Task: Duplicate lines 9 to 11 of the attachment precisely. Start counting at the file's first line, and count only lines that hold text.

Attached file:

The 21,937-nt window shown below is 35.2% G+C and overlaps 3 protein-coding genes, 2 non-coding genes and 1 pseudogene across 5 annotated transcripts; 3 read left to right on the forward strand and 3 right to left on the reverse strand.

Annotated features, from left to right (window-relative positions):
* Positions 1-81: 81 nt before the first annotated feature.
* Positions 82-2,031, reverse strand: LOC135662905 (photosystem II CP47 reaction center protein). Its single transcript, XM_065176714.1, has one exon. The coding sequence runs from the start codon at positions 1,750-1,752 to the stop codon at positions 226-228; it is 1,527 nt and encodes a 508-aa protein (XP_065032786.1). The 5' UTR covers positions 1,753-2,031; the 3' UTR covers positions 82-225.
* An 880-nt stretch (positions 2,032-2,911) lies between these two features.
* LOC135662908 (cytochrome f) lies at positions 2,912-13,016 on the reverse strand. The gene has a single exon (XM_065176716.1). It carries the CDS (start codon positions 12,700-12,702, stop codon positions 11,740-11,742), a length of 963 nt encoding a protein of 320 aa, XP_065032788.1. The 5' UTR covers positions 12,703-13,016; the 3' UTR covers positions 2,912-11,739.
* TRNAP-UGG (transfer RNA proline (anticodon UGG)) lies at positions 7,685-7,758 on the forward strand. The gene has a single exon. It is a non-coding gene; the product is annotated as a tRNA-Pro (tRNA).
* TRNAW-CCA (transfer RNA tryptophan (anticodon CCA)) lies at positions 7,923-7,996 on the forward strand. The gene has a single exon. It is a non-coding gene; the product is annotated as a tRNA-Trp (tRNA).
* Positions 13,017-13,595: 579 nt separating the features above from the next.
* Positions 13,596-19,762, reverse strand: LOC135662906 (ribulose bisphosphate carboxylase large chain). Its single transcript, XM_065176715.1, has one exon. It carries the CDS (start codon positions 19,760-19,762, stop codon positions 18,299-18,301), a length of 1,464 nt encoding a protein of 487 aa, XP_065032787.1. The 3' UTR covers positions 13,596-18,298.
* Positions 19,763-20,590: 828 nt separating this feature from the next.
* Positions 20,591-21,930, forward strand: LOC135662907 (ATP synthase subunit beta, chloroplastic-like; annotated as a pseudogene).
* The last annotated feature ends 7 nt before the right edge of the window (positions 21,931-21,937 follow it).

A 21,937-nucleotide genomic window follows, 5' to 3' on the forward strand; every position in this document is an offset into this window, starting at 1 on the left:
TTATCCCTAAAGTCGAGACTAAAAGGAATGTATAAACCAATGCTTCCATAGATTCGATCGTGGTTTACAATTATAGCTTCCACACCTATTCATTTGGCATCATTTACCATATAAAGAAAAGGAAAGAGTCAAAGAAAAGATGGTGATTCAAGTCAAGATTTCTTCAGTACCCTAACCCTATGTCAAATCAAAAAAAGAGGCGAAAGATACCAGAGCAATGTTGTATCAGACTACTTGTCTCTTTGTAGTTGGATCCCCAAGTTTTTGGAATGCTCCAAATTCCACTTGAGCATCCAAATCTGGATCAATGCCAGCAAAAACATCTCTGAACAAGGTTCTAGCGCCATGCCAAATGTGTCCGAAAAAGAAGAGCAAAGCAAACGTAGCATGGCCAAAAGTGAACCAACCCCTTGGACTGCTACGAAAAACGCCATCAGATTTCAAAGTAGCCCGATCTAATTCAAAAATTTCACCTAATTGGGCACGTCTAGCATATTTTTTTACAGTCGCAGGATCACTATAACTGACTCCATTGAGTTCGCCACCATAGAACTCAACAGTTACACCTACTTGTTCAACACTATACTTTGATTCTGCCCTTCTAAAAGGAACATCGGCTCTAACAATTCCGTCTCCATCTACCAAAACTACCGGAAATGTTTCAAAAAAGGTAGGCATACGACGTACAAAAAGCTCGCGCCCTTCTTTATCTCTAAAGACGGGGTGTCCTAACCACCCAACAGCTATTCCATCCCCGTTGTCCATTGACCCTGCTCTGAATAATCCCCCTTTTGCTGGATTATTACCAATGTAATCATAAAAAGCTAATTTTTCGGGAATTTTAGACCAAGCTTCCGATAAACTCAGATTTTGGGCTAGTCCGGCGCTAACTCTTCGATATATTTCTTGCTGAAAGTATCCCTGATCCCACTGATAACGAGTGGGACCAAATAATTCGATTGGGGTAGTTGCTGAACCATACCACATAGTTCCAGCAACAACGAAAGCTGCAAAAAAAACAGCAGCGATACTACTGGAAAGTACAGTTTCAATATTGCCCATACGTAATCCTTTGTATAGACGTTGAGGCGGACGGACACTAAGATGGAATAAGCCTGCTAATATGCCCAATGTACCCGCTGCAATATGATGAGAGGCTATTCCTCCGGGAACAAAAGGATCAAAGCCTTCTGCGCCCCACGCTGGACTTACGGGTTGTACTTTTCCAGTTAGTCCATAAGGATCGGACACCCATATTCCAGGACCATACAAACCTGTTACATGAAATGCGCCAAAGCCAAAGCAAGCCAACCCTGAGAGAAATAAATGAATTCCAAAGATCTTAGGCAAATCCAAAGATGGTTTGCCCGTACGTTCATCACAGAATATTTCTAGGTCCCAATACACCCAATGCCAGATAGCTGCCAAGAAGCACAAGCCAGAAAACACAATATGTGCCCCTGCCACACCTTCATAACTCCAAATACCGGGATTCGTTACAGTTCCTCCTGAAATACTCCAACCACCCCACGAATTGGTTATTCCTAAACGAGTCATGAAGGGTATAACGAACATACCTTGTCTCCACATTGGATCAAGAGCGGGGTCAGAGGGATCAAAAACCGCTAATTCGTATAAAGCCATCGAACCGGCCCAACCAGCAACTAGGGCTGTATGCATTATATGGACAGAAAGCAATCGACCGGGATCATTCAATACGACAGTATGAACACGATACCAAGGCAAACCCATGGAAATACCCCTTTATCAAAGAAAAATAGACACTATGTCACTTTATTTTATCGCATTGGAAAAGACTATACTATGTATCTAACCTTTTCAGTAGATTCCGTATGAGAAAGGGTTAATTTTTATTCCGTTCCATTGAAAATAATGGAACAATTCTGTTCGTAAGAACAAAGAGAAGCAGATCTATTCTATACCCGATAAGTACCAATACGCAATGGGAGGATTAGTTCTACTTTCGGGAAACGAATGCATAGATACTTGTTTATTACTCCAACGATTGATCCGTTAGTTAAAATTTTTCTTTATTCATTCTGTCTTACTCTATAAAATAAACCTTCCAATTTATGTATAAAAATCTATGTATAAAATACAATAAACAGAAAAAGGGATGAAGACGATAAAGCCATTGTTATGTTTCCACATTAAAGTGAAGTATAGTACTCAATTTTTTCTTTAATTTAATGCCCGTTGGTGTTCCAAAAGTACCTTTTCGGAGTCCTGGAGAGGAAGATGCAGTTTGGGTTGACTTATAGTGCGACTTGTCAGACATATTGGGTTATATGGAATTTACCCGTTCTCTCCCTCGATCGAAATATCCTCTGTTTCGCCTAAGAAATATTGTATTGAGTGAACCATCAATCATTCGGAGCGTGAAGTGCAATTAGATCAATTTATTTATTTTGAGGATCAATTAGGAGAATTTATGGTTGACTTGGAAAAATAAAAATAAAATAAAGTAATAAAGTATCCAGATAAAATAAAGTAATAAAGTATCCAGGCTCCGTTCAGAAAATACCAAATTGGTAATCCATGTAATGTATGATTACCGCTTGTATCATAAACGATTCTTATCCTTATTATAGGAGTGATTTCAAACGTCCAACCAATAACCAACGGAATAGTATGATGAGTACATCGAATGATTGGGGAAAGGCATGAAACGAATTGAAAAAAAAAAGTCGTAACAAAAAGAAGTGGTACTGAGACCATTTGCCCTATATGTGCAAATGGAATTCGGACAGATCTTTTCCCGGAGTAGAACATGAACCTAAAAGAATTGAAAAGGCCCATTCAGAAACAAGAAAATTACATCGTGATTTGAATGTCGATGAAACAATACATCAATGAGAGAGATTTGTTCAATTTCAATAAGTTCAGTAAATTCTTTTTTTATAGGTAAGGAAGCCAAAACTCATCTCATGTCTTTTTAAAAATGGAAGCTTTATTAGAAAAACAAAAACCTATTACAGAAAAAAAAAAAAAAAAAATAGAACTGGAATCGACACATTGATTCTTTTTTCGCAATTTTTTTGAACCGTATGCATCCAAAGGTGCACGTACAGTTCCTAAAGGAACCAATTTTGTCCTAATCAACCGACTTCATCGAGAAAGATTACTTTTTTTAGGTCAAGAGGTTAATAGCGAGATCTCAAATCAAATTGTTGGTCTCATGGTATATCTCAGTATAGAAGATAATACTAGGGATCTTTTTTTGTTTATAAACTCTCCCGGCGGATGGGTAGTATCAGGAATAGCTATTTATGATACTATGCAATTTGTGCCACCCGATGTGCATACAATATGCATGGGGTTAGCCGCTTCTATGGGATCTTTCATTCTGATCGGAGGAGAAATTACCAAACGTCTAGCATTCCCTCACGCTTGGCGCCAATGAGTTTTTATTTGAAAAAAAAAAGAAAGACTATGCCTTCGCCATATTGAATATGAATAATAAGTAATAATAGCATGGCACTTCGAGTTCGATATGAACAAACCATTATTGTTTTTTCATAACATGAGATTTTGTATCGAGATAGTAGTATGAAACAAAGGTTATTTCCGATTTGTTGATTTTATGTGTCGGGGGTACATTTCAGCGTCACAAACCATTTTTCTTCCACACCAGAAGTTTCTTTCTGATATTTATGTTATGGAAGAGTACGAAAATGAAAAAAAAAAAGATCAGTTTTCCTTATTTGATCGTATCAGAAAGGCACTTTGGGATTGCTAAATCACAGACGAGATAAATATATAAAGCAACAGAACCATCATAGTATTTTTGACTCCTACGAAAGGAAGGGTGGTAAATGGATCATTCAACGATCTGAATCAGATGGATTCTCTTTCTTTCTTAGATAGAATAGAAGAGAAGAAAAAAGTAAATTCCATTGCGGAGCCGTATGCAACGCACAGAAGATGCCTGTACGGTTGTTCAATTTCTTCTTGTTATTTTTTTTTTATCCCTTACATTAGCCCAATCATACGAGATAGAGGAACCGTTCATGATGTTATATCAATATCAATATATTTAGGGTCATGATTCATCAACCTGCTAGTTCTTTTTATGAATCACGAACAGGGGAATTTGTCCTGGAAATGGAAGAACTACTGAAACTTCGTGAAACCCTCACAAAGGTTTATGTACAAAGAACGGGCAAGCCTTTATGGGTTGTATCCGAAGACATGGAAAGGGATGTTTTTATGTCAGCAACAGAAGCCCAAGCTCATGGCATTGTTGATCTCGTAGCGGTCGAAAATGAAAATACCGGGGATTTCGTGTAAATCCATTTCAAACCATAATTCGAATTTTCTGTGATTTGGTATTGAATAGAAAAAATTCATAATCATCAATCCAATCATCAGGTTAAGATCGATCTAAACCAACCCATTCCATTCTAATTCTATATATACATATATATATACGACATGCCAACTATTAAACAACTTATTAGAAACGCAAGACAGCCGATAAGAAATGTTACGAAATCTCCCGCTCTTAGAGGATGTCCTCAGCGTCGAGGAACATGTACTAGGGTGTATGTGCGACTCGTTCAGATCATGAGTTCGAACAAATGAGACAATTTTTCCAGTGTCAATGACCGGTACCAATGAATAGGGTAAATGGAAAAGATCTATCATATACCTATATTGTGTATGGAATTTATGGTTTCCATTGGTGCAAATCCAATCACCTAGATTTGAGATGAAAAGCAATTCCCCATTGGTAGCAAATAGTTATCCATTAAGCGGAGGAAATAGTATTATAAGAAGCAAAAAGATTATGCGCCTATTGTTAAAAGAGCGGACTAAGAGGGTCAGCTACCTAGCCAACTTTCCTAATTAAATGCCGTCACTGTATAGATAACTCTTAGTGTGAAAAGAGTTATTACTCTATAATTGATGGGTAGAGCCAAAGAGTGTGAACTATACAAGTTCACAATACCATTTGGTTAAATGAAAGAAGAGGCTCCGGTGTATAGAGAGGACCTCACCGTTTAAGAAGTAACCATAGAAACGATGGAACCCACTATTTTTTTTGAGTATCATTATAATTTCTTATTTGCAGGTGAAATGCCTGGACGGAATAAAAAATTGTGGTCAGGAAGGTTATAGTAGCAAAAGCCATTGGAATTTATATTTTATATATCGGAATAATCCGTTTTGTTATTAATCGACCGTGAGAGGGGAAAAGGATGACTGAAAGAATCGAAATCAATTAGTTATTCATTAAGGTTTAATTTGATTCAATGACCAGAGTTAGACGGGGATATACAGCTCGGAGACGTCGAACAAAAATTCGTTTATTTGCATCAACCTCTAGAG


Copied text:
* Positions 13,017-13,595: 579 nt separating the features above from the next.
* Positions 13,596-19,762, reverse strand: LOC135662906 (ribulose bisphosphate carboxylase large chain). Its single transcript, XM_065176715.1, has one exon. It carries the CDS (start codon positions 19,760-19,762, stop codon positions 18,299-18,301), a length of 1,464 nt encoding a protein of 487 aa, XP_065032787.1. The 3' UTR covers positions 13,596-18,298.
* Positions 19,763-20,590: 828 nt separating this feature from the next.